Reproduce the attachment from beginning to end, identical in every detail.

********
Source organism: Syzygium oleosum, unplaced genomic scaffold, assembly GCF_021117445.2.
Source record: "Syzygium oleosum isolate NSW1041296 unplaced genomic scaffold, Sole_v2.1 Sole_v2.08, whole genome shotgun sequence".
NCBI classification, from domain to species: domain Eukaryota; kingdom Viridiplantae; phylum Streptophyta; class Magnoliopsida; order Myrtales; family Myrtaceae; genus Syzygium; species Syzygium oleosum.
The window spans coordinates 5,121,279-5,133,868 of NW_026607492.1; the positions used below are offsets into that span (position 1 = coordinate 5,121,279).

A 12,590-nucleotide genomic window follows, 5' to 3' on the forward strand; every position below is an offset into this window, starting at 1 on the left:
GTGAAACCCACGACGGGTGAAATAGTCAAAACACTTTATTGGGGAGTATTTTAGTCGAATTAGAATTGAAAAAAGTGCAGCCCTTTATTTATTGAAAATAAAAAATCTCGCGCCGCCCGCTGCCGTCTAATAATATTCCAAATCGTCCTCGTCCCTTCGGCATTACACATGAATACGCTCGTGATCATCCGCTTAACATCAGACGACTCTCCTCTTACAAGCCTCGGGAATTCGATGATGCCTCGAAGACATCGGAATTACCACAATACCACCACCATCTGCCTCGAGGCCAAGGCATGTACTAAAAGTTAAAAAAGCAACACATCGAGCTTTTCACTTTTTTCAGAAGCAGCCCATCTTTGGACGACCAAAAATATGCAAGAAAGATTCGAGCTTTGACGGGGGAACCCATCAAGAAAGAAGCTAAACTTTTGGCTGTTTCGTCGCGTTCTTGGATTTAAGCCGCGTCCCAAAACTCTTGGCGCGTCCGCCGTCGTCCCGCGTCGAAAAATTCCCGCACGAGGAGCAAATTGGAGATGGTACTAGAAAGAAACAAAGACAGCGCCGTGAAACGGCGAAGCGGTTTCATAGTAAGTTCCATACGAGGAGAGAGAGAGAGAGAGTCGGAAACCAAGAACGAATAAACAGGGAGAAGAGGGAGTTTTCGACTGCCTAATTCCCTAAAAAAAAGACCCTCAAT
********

Source organism: Syzygium oleosum, unplaced genomic scaffold, assembly GCF_021117445.2.
Source record: "Syzygium oleosum isolate NSW1041296 unplaced genomic scaffold, Sole_v2.1 Sole_v2.08, whole genome shotgun sequence".
NCBI classification, from domain to species: domain Eukaryota; kingdom Viridiplantae; phylum Streptophyta; class Magnoliopsida; order Myrtales; family Myrtaceae; genus Syzygium; species Syzygium oleosum.
The window spans coordinates 5,121,279-5,133,868 of NW_026607492.1; the positions used below are offsets into that span (position 1 = coordinate 5,121,279).

A 12,590-nucleotide genomic window follows, 5' to 3' on the forward strand; every position below is an offset into this window, starting at 1 on the left:
GTGAAACCCACGACGGGTGAAATAGTCAAAACACTTTATTGGGGAGTATTTTAGTCGAATTAGAATTGAAAAAAGTGCAGCCCTTTATTTATTGAAAATAAAAAATCTCGCGCCGCCCGCTGCCGTCTAATAATATTCCAAATCGTCCTCGTCCCTTCGGCATTACACATGAATACGCTCGTGATCATCCGCTTAACATCAGACGACTCTCCTCTTACAAGCCTCGGGAATTCGATGATGCCTCGAAGACATCGGAATTACCACAATACCACCACCATCTGCCTCGAGGCCAAGGCATGTACTAAAAGTTAAAAAAGCAACACATCGAGCTTTTCACTTTTTTCAGAAGCAGCCCATCTTTGGACGACCAAAAATATGCAAGAAAGATTCGAGCTTTGACGGGGGAACCCATCAAGAAAGAAGCTAAACTTTTGGCTGTTTCGTCGCGTTCTTGGATTTAAGCCGCGTCCCAAAACTCTTGGCGCGTCCGCCGTCGTCCCGCGTCGAAAAATTCCCGCACGAGGAGCAAATTGGAGATGGTACTAGAAAGAAACAAAGACAGCGCCGTGAAACGGCGAAGCGGTTTCATAGTAAGTTCCATACGAGGAGAGAGAGAGAGAGAGTCGGAAACCAAGAACGAATAAACAGGGAGAAGAGGGAGTTTTCGACTGCCTAATTCCCTAAAAAAAAGACCCTCAAT